guidance for helping my brother make a decision about procedures.

Posted , 7 users are following.

Hello All,

I am sorry that this is much the same as in previous posts, i'm sure, but would be grateful for some advice.

My brother has been diagnosed with BPH and is seeing the urologist tomorrow to discuss treatment. He had a cystoscopy some time ago which was very painful and caused him a lot of problems afterwards for some weeks but he didn't get any feedback from that.Hopefully there are notes with the new urologist.He has not had a scan so doesn't know the size of his prostate.

  1. He has no nocturia
  2. It is slow to start urinating
  3. He has a slow stream but not just dribbling.
  4. He has no discomfort passing water.
  5. He feels he is able to empty his bladder but without a scan he can't be sure.
  6. He often finds he has no feeling of passing water in spite of doing so.
  7. The other problem he has which has been suggested to him is related to his prostate, by person who advises him on supplements, as "it is all down there" is that he suffers from some bowel issues. Mainly flatulence and, more problematic, urgency meaning he sometimes only just makes it to the toilet. Is this a known effect of prostate problems?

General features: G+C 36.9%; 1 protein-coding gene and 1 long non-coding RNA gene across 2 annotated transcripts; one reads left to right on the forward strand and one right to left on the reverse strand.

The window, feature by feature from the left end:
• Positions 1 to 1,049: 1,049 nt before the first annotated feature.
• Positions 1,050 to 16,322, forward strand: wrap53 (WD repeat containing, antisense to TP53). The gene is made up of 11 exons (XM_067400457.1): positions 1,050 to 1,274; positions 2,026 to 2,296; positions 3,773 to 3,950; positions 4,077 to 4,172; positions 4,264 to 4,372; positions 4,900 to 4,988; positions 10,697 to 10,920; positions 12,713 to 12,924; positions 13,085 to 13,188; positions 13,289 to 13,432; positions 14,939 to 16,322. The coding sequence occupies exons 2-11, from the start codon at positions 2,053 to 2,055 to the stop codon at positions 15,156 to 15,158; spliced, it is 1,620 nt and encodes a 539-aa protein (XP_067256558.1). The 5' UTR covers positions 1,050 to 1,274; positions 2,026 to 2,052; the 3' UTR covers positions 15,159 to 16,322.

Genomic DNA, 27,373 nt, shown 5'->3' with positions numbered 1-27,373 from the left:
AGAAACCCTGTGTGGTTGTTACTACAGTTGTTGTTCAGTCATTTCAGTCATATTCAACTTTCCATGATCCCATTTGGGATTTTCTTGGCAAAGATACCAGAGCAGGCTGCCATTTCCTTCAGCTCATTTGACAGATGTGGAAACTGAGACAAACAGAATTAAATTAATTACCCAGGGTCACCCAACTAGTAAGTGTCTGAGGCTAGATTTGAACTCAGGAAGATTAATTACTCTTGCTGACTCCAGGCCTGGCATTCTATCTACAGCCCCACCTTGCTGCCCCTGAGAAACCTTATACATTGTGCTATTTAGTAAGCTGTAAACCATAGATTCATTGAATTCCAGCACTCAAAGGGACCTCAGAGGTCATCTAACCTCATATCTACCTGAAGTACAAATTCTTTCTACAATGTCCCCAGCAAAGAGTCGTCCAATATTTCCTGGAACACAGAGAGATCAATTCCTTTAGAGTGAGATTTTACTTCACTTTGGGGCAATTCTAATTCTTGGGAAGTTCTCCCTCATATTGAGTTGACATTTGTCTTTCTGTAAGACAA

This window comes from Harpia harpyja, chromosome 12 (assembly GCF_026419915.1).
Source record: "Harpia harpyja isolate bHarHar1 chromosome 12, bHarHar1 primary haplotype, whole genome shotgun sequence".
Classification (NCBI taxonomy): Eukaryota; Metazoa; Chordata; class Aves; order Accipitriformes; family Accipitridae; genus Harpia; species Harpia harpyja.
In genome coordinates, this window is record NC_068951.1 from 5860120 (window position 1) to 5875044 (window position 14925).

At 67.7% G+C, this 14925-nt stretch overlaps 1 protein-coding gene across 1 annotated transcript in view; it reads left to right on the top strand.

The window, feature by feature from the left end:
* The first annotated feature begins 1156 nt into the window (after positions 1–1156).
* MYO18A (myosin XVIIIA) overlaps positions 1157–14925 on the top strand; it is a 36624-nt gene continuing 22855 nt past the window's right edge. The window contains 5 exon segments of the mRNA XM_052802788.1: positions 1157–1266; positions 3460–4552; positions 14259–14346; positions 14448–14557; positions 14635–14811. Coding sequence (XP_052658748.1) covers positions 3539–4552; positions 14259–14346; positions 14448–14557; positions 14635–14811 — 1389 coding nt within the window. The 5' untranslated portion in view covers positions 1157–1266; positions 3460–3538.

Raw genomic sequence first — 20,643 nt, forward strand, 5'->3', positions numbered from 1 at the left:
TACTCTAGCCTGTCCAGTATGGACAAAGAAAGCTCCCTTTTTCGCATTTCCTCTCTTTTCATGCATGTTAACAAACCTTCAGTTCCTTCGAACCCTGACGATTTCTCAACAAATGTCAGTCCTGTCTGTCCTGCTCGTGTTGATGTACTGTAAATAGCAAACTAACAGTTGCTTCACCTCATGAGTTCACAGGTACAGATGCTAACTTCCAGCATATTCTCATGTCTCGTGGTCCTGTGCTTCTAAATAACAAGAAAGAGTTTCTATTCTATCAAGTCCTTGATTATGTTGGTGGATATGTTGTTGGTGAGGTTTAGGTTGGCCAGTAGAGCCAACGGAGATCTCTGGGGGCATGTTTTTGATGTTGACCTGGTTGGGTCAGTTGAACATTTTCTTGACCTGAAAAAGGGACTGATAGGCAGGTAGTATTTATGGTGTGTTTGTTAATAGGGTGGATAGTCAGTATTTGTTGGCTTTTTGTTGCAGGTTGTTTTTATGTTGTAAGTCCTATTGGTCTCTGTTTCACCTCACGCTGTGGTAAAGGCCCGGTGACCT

He has been recommended the option of TURP, Urolift or Holep. I must confess that I don't feel, personally, that his symptoms warrant surgery but would be grateful of others' opinions.

Without a scan, can the urologist know which is the best procedure? I have read about certain sorts of enlargement affecting the best procedure but I don't understand about lobes or even if the urologist can know without the scan.

Are the other procedures such as PAE a better option if he can get it?

I have read that Urolift is a fairly temporary fix and only works for some types of BPH. Is this true.

Thank you very much for taking time to read this.

I will be very grateful for any advice anyone can give so that I can be helpful to him at his urology appointmen.

Thank you very much,


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10 Replies

  • Posted

    From what you've said, I honestly think he is not a candidate for a surgery yet.

    He needs at least a PVR scan and an MRI before any decision on the further treatment is taken.